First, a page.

Long wait for scam victims
Finally, after going on the lam for nine months, former Pagadian City Mayor Samuel Co and his wife, Priscilla, were arrested by agents of the National Bureau of Investigation in Taguig City to stand trial for syndicated estafa.
They are accused of involvement in a P12-billion Ponzi investment scam allegedly perpetrated by Aman Futures Group that duped about 15,000 investors from the Visayas and Mindanao.
Dubbed the biggest ever scam to hit the country, its suspected mastermind, Manuel Amalillo, has so far evaded prosecution by fleeing to Malaysia.
Although charges were quickly filed against him when his caper was exposed, he has avoided extradition to the Philippines by pleading guilty to the crime of “possession of a fraudulent passport” in a Malaysian court that sentenced him to two years imprisonment.
There are reports that a high ranking government official in Sabah, reputedly his close relative, facilitated his indictment, plea of guilt and conviction.
Assuming his prison term runs its full course, he will be free by February 2015. Whether or not the Malaysian government would later allow his extradition to be tried here is a big question mark.
He has reportedly been sued by some Malaysians who got burned in the scam and are demanding that he stay put until the cases against him are resolved.
Co and his wife may be considered the “big fish” among several people now facing trial for fraud charges, most of whom are former executives of the companies that Amalillo supposedly used as fronts for his Ponzi scheme.
The latter claim that their names were included in the company’s papers without their knowledge or consent, and that they signed receipts and other financial documents upon his instructions.
They describe themselves as scam victims too, rather than co-conspirators in defrauding unwary investors of their hard earned money.
Although Co and his wife have no formal links with Amalillo’s companies, they were included in the charge sheet because they allegedly committed certain acts that led investors to believe the investment project was legitimate when they knew very well it was illegal.
These acts include, among others, issuing a temporary business permit to Amalillo before all required documents have been submitted (and were never submitted), and imposing a tax on the investments to make it appear his business was lawful.
By way of defense, Co and his wife assert that the complaints against them are politically motivated and pointed to their political rivals as the instigators.
The arrest of Co and his wife is cold comfort to the people who were hoodwinked into participating in a scheme that promised unbelievably high returns on their investments.
Considering the snail pace of justice in our country, it would take at least another 10 years before the charges filed in connection with the Aman Futures scam are resolved with finality.
By that time, most of the victims would either be dead, physically debilitated or emotionally devastated.
And even if the accused are found guilty, the prospects of the victims’ recovering part of their investments are nil.
True, the Court of Appeals has, upon the application of the Anti-Money Laundering Council, issued a “freeze order” on some 141 bank accounts of Aman Futures’ officers and agents.
The problem is, the order came two months after the scam unraveled. The time lag, no doubt, gave the bank account owners the opportunity to withdraw their proceeds and stash them elsewhere to prevent the AMLC from getting hold of them.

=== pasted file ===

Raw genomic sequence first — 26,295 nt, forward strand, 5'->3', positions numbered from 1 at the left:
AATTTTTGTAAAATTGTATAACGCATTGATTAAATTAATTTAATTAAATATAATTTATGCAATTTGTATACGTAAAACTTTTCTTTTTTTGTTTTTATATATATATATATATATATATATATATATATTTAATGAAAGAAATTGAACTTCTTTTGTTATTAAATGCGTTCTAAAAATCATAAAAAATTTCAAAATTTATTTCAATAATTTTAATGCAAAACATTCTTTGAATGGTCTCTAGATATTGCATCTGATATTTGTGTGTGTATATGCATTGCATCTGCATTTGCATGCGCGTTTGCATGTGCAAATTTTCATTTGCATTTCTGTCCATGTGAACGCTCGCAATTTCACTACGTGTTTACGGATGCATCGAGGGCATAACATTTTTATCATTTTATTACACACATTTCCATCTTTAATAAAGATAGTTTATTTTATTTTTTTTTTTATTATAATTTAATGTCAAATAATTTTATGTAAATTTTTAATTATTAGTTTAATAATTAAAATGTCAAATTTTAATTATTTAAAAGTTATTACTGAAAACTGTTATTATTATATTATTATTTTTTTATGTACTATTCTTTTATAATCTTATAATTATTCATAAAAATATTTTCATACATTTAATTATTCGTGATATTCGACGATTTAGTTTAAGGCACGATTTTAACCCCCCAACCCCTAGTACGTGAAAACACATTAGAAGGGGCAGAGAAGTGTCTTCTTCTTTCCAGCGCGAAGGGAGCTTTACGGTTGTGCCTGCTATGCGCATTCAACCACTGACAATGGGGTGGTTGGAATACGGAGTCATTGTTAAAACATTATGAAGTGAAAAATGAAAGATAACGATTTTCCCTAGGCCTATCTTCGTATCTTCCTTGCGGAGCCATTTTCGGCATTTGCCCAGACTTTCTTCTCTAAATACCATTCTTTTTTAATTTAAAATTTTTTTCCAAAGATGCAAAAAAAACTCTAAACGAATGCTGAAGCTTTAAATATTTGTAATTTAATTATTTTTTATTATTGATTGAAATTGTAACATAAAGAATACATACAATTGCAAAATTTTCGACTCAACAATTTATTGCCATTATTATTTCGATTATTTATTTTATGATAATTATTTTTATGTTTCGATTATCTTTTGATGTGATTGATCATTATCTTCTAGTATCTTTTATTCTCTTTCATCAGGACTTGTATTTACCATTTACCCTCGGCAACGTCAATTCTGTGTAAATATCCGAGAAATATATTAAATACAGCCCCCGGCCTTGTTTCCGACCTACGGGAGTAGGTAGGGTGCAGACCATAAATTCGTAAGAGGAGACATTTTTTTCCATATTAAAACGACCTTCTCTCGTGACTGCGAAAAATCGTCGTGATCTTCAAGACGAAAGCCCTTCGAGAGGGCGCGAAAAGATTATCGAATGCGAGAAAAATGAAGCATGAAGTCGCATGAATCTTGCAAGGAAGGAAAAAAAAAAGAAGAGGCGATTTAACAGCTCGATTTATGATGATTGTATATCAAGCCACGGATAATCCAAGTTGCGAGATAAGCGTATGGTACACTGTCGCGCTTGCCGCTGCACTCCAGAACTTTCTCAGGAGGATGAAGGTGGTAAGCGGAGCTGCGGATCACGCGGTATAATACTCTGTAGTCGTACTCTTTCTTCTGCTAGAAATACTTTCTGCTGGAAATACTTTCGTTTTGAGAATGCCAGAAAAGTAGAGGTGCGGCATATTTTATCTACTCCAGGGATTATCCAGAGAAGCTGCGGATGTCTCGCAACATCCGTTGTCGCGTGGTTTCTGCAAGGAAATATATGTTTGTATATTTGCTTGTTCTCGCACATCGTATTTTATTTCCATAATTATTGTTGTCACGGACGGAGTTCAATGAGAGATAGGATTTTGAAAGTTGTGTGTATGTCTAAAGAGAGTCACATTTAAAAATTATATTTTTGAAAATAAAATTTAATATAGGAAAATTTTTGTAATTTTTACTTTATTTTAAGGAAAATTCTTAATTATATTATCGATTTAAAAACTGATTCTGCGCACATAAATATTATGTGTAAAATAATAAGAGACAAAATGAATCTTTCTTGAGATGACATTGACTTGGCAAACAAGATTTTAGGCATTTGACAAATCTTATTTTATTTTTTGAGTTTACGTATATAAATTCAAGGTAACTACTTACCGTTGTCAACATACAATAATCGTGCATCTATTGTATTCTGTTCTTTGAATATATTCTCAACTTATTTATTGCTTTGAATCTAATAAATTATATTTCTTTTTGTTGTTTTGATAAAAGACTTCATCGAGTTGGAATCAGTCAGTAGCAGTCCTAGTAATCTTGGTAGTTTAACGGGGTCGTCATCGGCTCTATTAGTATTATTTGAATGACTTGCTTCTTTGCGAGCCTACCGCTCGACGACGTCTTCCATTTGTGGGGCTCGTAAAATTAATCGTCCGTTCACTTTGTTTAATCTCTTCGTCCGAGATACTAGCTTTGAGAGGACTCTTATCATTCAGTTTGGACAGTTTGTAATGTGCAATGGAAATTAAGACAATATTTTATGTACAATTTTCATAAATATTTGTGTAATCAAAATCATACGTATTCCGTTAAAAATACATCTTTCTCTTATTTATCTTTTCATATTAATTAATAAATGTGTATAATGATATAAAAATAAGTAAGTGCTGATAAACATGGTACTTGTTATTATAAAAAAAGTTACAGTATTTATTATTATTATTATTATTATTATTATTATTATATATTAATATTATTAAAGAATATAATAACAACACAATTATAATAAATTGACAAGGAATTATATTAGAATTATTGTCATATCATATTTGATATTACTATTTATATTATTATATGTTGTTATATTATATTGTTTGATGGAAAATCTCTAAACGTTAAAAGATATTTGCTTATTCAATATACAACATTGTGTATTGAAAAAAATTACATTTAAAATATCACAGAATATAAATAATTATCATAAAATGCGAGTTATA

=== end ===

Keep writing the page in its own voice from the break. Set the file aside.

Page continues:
Besides, a favorable ruling in favor of the victims does not automatically give them the right to share in whatever amounts that may still be left in the bank accounts.
The court would still have to decide whether those funds should remain in their owners’ hands, or be forfeited in favor of the government or the victims.
The hand wringing, I-told-you-so and finger pointing that ensued after the Ponzi scheme was exposed are all water under the bridge.
No amount of curses or threats of legal action can give redress and comfort to the scam victims who will suffer the consequences of their unfortunate action for the rest of their lives.
Although public awareness has been raised about machinations that exploit some people’s desire (read: greed) to amass quick profits, the government agencies tasked with preventing a repeat of the Aman Futures caper should not let their guard down.
The con artists are just lying low, waiting for the opportunity to strike again when the authorities’ attention is focused elsewhere and the investment accounts available to people with money to spare offer low or unattractive rates.
It is not enough that warnings about investment scams or other similar activities are posted on the websites of the Securities and Exchange Commission, Bangko Sentral ng Pilipinas, Insurance Commission and other regulatory agencies.
Neither should these offices think that sending press releases to broadsheets or putting up advertisements would be sufficient to put on alert possible victims of con artists.
Although websites are open to anybody who has access to the Internet, the people who read them are mostly those who regularly do business with the government agencies concerned.
The targets of financial snake charmers—retirees, pensioners, middle income families and small time businessmen—seldom have the means or ability to access the Internet to browse through those websites.
It is foolhardy to think that newspapers can fill the information gap because most of them are based in the urban areas and their penetration level in households that attract scammers is limited.
The information drive about investment scams must be made in a language known to their prospective victims and, most importantly, should get to them in a timely manner.
Anything short would not make Aman Futures a thing of the past.
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